FIGS. 2a, 2b and 2c are top, bottom and side views of an alternate preferred embodiment of the present invention;

FIG. 3 is a perspective view of a second alternate preferred embodiment of a test strip of the present invention in a closed position;

FIG. 4 is a perspective view of a second alternate embodiment of the present invention in an open position;

FIG. 5 is a top view of a second alternate preferred embodiment of the present invention in the closed position;

FIG. 6 is a plan view of a further alternate embodiment of a strip template of the invention;

FIG. 7a is a rear view of an individual folded strip of FIG. 6;

FIG. 7b is a cut away view of the inner folded strip as in FIG. 6; and

FIG. 7c is a front view of a reacted folded strip as in FIG. 6.

DETAILED DESCRIPTION OF THE INVENTION

The subject invention provides an improved rapid, simple methodology implying a reliable and easy to operate apparatus for determination of analytes such as glucose, particularly involving a substrate, which results in a change in color in order to determine analyte concentration levels in whole blood. The method involves applying to a porous matrix a small volume of whole blood, sufficient to saturate the matrix. The matrix may be either one single layer uniformly embedded with reagent and capable of separating whole blood, or it may be a unitary composition matrix comprising a separation layer and testing reagent layer. Bound to or contained in the matrix are one or more components of a signal producing system, which produce a change in the color of the matrix when combined with analytes in blood. The liquid sample penetrates the matrix and an observation of color change is made on the opposite side of the matrix from where the sample is placed. The color change can be read visually, due to the separation of whole blood into colored constituent components and a clear fluid, such that there is a reaction of analyte contained in the clear component with a testing reagent impregnated in the matrix.

For measurements of analytes in blood, particularly glucose measurements, whole blood is typically used as the assay sample. The matrix will be impregnated with both a separating component and a testing reaction agent. The testing reaction agent alters a light absorbing product which changes either in color or intensity, dependent upon concentration of the analyte in the whole blood sample. The time span within which the blood separates and reacts typically varies from about 15 seconds to about 5 minutes.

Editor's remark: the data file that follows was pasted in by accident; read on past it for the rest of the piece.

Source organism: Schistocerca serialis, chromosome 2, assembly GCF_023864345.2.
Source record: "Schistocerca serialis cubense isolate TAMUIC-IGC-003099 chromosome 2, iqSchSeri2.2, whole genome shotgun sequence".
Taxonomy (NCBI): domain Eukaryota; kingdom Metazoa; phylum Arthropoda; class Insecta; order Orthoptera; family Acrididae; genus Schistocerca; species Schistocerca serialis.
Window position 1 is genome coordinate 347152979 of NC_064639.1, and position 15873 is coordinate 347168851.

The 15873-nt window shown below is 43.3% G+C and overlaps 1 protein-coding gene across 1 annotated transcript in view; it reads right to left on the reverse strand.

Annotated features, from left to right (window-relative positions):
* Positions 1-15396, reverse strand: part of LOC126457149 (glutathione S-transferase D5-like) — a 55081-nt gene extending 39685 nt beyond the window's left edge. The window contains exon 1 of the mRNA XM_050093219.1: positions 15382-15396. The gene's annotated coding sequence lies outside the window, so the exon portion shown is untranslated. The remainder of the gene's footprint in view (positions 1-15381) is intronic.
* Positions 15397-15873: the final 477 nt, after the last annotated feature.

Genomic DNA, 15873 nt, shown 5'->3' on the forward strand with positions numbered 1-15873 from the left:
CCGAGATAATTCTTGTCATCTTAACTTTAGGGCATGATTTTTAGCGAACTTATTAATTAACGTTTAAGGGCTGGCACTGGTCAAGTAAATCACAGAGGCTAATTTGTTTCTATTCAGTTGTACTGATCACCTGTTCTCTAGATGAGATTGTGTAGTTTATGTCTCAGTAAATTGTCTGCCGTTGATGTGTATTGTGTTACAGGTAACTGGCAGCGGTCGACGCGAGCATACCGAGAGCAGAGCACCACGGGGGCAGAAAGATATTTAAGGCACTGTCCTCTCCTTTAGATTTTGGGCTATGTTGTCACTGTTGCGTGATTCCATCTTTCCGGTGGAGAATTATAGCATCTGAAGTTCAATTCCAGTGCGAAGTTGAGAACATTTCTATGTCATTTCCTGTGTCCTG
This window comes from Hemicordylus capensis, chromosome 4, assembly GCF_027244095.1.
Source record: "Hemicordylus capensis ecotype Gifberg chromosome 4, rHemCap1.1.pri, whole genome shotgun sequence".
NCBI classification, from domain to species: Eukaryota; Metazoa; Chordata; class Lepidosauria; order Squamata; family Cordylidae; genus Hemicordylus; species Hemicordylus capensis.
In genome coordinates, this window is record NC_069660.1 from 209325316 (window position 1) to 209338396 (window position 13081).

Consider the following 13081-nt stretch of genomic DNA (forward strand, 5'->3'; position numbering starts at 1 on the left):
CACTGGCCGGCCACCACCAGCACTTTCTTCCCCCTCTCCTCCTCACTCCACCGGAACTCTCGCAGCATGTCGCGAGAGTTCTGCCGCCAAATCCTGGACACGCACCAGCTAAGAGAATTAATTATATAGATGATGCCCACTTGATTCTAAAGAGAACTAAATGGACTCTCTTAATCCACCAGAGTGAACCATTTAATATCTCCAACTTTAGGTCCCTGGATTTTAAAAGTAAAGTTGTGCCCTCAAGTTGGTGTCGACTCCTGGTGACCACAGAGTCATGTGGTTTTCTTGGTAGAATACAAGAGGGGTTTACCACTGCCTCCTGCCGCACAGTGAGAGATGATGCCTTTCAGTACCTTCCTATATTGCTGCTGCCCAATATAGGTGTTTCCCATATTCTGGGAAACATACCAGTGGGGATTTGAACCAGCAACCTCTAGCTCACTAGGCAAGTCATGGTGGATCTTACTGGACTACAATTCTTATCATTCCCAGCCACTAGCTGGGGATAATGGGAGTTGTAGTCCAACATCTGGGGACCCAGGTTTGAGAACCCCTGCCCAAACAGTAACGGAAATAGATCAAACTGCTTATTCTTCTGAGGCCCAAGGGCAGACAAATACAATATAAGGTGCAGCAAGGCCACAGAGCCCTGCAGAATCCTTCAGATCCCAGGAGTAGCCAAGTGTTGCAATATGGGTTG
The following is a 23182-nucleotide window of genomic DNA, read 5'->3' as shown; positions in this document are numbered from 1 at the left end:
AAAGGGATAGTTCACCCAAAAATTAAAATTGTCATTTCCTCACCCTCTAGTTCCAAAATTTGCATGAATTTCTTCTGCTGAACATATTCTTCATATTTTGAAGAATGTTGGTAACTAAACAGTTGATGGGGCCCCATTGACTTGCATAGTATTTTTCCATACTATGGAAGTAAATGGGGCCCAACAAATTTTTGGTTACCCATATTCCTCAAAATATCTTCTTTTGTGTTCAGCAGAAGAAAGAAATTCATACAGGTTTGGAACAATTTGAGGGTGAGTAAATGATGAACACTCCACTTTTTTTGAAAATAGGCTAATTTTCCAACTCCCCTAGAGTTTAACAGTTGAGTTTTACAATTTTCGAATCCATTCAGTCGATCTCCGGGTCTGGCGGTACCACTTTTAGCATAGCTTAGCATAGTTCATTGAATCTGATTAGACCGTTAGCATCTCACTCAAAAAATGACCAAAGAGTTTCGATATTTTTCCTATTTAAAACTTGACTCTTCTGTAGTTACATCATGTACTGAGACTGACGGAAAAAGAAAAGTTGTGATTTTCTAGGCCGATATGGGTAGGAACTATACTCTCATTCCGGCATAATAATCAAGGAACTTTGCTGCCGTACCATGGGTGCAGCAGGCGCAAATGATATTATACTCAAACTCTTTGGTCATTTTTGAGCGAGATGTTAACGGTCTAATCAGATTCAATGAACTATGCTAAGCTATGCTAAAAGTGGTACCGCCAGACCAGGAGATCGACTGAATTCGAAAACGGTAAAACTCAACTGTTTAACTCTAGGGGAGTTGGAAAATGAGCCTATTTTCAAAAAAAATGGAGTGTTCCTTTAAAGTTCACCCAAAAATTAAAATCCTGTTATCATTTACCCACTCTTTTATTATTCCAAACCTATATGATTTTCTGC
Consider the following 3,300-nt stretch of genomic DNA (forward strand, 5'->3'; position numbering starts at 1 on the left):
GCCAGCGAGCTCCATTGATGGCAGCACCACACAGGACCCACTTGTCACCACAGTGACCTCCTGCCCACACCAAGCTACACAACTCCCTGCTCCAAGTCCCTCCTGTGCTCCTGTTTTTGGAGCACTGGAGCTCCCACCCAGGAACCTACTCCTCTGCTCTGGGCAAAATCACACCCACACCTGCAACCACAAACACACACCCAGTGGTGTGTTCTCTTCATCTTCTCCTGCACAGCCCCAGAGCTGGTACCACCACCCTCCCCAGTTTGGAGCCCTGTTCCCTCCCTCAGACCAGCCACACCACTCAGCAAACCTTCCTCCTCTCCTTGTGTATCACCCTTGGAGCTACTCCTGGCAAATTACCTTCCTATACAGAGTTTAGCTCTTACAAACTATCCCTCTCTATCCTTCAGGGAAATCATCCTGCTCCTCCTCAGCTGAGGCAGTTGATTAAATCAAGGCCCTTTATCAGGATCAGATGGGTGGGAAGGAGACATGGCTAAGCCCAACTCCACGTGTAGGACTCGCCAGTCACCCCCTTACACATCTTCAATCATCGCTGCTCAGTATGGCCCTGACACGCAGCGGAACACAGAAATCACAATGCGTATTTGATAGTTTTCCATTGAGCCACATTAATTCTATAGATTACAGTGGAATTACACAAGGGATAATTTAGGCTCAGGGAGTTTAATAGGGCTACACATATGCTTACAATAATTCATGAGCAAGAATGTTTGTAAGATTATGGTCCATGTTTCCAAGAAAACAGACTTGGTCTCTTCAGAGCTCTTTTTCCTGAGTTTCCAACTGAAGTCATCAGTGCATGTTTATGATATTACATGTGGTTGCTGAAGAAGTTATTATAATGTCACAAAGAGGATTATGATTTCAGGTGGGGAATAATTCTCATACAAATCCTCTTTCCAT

A first embodiment of the present invention comprises the test strip 10 containing a reagent element 11, as seen in FIG. 1. This reagent element 11 is comprised of an inert porous matrix and embedded with the component or components of a signal producing system, which is capable of reaction with an analyte in blood to produce a color variable reaction product on the side of the porous matrix away from where sample has been applied. The signal producing system allows flow of liquid through the matrix. In order to assist in reading the color-produced scheme, it is preferred that the matrix have at least one side which is substantially smooth and flat. Typically the matrix will be formed into a thin sheet with at least one smooth, flat side.

In use, the liquid or whole blood sample being analyzed is applied to one side of the matrix on test strip 10 whereby the desired analyte passes through the reagent element 11 by means of capillary action, wicking, gravity flow and/or diffusion. The components of the signal producing testing reagent system present in the reagent matrix element 11 will react to vary a light absorbing reaction product, whose color will be dependent upon the analyte concentration in the liquid sample.